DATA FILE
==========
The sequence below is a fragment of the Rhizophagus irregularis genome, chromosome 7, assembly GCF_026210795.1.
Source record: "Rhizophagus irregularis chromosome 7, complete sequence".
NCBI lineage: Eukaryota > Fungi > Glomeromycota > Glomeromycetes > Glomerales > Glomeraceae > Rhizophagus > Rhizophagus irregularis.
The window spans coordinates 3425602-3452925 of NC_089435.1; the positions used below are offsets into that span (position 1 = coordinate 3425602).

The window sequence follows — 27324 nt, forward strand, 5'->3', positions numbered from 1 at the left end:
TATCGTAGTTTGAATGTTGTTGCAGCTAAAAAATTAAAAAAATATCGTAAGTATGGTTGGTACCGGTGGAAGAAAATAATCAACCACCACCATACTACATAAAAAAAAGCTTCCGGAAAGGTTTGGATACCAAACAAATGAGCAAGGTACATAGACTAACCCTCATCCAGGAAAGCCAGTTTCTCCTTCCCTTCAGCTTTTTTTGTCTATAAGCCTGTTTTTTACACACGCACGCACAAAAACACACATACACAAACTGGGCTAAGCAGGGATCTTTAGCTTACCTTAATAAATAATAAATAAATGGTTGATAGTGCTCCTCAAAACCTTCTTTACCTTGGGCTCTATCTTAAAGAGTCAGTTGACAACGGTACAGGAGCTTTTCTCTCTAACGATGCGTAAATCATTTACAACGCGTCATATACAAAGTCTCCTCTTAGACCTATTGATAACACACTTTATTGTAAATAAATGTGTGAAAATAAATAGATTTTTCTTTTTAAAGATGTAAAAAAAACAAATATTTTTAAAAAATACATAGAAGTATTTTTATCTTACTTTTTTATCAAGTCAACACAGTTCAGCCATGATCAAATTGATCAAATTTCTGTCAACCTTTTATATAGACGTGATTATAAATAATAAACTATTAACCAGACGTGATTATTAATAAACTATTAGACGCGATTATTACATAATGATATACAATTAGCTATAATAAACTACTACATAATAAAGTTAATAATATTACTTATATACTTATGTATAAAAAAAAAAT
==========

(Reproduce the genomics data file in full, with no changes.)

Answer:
The sequence below is a fragment of the Rhizophagus irregularis genome, chromosome 7, assembly GCF_026210795.1.
Source record: "Rhizophagus irregularis chromosome 7, complete sequence".
NCBI lineage: Eukaryota > Fungi > Glomeromycota > Glomeromycetes > Glomerales > Glomeraceae > Rhizophagus > Rhizophagus irregularis.
The window spans coordinates 3425602-3452925 of NC_089435.1; the positions used below are offsets into that span (position 1 = coordinate 3425602).

The window sequence follows — 27324 nt, forward strand, 5'->3', positions numbered from 1 at the left end:
TATCGTAGTTTGAATGTTGTTGCAGCTAAAAAATTAAAAAAATATCGTAAGTATGGTTGGTACCGGTGGAAGAAAATAATCAACCACCACCATACTACATAAAAAAAAGCTTCCGGAAAGGTTTGGATACCAAACAAATGAGCAAGGTACATAGACTAACCCTCATCCAGGAAAGCCAGTTTCTCCTTCCCTTCAGCTTTTTTTGTCTATAAGCCTGTTTTTTACACACGCACGCACAAAAACACACATACACAAACTGGGCTAAGCAGGGATCTTTAGCTTACCTTAATAAATAATAAATAAATGGTTGATAGTGCTCCTCAAAACCTTCTTTACCTTGGGCTCTATCTTAAAGAGTCAGTTGACAACGGTACAGGAGCTTTTCTCTCTAACGATGCGTAAATCATTTACAACGCGTCATATACAAAGTCTCCTCTTAGACCTATTGATAACACACTTTATTGTAAATAAATGTGTGAAAATAAATAGATTTTTCTTTTTAAAGATGTAAAAAAAACAAATATTTTTAAAAAATACATAGAAGTATTTTTATCTTACTTTTTTATCAAGTCAACACAGTTCAGCCATGATCAAATTGATCAAATTTCTGTCAACCTTTTATATAGACGTGATTATAAATAATAAACTATTAACCAGACGTGATTATTAATAAACTATTAGACGCGATTATTACATAATGATATACAATTAGCTATAATAAACTACTACATAATAAAGTTAATAATATTACTTATATACTTATGTATAAAAAAAAAAT